Gov. Arnold Schwarzenegger's (R) signature this week on a bill banning health insurers from rewarding their employees for rescinding or limiting coverage comes on the heels of state regulators reaching deals with the state's five major insurers over rescissions.
The governor signed AB 1150 by Assembly member Ted Lieu (D-Torrance) on Tuesday. It is one of several bills aimed at the individual insurance market that lawmakers introduced following state investigations into rescissions, a practice in which insurers revoke policies after people get sick and file claims.
Only people who buy coverage in the individual health insurance market are subject to rescissions; members of group plans cannot have their coverage rescinded. An estimated 14 million Americans, including three million in California, have individual policies.

read_more: http://www.californiahealthline.org/theweekly.aspx?article=legislative&w=07/25/2008
Friday
Jul252008

Pennsylvania Gov. Rendell Law Requiring Private Health Insurers To Cover Treatment for Autism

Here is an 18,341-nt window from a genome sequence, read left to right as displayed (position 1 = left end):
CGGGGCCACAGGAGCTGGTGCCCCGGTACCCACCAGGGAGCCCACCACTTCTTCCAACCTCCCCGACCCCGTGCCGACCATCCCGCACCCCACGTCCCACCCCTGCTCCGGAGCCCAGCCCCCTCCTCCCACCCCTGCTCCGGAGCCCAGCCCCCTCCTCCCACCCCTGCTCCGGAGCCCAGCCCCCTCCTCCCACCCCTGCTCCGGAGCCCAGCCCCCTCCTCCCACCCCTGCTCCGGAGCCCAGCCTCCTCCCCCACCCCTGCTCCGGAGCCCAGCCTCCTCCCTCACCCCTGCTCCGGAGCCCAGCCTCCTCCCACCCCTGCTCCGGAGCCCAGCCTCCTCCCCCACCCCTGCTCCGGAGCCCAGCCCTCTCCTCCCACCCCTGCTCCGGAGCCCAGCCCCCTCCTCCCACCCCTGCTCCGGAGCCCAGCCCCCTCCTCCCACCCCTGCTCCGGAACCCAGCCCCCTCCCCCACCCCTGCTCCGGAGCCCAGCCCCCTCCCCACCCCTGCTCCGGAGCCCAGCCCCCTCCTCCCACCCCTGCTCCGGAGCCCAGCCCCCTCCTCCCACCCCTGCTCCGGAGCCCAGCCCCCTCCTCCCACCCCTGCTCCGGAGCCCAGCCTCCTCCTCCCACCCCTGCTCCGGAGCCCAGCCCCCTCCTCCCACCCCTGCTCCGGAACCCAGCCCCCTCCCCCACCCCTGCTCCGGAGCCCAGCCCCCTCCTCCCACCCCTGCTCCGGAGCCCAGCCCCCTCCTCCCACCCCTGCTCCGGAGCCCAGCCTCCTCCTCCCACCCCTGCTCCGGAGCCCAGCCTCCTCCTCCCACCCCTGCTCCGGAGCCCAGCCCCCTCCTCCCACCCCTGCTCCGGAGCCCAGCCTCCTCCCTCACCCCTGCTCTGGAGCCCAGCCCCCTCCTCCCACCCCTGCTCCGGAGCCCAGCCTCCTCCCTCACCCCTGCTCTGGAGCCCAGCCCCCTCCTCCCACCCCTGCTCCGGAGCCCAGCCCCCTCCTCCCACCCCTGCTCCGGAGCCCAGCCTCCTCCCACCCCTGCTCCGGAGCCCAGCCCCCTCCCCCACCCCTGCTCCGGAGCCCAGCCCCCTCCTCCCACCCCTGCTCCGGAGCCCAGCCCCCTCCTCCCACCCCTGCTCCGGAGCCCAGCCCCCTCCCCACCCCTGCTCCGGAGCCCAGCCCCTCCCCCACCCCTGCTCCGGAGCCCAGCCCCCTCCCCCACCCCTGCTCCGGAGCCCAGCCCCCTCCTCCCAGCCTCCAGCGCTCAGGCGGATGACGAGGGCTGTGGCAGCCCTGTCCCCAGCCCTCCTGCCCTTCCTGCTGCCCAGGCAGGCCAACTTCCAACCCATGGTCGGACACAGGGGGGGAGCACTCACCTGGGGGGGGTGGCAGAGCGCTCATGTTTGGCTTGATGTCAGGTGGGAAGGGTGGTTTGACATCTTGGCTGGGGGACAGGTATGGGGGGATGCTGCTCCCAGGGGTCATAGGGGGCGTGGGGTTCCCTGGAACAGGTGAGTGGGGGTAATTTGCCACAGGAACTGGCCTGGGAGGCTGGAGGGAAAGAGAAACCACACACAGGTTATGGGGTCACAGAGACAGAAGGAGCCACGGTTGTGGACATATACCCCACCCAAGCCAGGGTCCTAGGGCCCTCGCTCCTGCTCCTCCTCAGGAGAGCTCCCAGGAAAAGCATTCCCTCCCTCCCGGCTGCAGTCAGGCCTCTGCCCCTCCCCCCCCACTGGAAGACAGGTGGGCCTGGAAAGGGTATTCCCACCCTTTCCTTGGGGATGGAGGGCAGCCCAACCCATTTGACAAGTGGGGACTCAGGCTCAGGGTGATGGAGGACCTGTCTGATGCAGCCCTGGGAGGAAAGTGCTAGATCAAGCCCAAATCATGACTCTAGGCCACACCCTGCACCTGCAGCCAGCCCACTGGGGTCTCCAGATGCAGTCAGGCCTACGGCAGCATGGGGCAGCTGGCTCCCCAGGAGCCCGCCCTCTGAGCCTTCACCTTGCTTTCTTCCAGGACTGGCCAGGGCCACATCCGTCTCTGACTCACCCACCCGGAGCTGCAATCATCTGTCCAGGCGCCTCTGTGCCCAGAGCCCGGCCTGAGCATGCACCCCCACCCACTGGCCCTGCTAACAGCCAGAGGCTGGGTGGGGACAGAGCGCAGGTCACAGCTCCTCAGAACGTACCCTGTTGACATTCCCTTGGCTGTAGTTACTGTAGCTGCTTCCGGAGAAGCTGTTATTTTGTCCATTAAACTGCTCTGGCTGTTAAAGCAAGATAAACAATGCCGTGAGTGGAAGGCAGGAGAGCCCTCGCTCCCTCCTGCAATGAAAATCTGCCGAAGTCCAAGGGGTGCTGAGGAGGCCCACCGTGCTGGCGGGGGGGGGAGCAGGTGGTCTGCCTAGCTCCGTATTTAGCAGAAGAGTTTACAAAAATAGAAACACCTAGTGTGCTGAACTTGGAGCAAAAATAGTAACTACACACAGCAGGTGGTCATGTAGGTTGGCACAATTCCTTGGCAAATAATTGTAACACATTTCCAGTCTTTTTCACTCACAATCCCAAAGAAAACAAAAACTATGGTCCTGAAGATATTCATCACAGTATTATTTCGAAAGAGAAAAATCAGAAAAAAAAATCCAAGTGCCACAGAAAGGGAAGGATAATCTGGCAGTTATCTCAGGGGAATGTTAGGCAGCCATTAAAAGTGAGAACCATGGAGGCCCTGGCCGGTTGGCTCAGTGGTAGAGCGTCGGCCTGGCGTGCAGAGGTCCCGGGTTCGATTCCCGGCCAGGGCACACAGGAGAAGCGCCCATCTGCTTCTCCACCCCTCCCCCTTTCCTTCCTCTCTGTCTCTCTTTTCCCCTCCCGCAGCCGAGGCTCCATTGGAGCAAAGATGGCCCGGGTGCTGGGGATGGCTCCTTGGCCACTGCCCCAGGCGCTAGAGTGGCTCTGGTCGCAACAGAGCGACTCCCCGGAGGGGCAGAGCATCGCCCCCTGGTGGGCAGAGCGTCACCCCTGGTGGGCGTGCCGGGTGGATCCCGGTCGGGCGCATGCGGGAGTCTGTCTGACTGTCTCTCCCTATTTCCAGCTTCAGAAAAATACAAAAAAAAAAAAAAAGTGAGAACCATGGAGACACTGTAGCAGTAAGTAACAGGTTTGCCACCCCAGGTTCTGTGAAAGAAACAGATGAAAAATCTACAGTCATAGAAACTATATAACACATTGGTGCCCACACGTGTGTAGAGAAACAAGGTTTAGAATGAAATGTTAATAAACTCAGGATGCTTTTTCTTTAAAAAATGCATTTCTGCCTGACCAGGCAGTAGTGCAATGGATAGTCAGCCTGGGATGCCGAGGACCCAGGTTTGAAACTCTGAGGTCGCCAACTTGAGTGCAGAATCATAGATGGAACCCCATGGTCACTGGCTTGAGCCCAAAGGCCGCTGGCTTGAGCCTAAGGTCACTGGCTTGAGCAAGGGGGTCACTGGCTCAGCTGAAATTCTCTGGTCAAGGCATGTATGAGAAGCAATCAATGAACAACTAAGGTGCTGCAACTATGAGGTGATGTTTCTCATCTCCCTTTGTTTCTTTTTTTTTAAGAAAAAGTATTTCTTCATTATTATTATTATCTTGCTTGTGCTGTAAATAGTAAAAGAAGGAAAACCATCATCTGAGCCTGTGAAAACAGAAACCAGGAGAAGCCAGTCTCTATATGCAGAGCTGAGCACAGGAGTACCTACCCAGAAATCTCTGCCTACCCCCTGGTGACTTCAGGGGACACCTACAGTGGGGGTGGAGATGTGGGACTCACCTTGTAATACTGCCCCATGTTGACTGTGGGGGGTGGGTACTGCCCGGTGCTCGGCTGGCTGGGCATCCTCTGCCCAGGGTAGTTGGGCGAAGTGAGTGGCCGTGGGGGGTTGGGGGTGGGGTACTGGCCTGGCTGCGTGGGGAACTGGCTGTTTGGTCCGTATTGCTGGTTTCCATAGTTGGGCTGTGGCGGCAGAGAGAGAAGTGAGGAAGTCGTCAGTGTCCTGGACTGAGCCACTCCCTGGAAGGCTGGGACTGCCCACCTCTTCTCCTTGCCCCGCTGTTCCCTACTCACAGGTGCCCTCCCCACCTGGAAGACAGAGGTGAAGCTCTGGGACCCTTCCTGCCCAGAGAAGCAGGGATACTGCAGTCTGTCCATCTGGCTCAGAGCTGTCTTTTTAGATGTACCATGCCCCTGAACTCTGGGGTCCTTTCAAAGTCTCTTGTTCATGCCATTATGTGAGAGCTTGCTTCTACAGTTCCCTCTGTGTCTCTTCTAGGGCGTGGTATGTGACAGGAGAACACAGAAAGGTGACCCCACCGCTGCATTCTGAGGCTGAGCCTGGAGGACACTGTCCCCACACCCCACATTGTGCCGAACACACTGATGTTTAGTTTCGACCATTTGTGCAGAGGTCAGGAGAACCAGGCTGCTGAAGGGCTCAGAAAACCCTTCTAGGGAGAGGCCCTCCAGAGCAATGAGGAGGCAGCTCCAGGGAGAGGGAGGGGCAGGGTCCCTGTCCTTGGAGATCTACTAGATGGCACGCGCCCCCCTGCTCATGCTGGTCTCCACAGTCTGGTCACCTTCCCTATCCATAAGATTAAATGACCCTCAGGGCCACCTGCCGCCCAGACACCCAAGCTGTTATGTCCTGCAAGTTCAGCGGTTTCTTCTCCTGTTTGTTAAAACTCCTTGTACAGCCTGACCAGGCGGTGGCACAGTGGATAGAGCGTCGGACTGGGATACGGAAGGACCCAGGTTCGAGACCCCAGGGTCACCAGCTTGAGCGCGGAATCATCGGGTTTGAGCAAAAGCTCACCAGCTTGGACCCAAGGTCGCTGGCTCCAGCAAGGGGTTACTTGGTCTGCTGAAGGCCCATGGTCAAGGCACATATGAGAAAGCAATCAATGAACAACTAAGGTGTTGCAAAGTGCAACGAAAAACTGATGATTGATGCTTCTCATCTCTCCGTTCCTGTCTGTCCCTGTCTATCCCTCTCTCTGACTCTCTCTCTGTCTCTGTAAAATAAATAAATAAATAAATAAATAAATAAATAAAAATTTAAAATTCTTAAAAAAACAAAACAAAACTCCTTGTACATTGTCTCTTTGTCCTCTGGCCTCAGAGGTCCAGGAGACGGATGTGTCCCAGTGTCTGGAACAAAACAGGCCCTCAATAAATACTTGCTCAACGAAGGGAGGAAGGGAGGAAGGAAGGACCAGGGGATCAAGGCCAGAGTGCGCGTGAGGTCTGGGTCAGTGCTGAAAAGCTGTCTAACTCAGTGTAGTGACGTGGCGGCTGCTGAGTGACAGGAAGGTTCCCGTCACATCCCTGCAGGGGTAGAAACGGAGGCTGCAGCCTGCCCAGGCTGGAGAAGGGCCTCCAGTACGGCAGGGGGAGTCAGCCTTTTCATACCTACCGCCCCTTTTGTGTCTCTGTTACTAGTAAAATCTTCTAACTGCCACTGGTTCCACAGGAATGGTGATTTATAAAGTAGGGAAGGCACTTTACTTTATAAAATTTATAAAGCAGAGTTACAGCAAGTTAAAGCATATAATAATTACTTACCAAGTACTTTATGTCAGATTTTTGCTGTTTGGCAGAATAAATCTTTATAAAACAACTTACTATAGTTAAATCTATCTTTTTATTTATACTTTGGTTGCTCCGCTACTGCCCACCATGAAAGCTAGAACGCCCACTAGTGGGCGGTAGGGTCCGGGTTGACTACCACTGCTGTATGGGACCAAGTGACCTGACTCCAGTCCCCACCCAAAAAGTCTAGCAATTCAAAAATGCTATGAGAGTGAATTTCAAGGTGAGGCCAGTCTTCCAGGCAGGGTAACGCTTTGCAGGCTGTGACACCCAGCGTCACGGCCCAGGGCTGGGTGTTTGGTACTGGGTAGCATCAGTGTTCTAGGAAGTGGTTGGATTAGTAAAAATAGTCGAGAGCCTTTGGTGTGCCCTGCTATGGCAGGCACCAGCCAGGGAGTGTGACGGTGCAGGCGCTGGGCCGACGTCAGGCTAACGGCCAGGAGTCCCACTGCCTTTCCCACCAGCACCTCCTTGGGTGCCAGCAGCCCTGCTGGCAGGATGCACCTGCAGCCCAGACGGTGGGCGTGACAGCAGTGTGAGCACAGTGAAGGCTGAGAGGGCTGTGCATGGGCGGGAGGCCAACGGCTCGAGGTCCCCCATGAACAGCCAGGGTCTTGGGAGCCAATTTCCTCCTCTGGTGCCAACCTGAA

A bill recently signed by Pennsylvania Gov. Ed Rendell (D) will require private health insurance companies in the state to provide diagnosis and treatment coverage of up to $36,000 per year for residents under age 21 with autism spectrum disorder, the Philadelphia Inquirer reports. The law, which is scheduled to take effect in July 2009, also requires insurers to provide coverage for applied behavioral analysis therapy that experts say is a key element in treatment of the disorder.Patients needing treatments that exceed the $36,000 limit will be eligible for state Medicaid reimbursements to cover the extra expense. Health plans that provide coverage to businesses with fewer than 50 employees will be exempt from the new law.
Currently, children with autism can enroll in the state's Medicaid program, which is managed by the Department of Public Welfare and spends about $185 million annually on medical-assistance programs for residents under age 21 with autism, the Inquirer reports. Under the new law, those children would be transferred from the Medicaid program into private health plans that could reduce state spending by about $13 million in the first year after it is implemented, according to the Inquirer.

read_more: http://www.kaisernetwork.org/daily_reports/rep_index.cfm?DR_ID=53513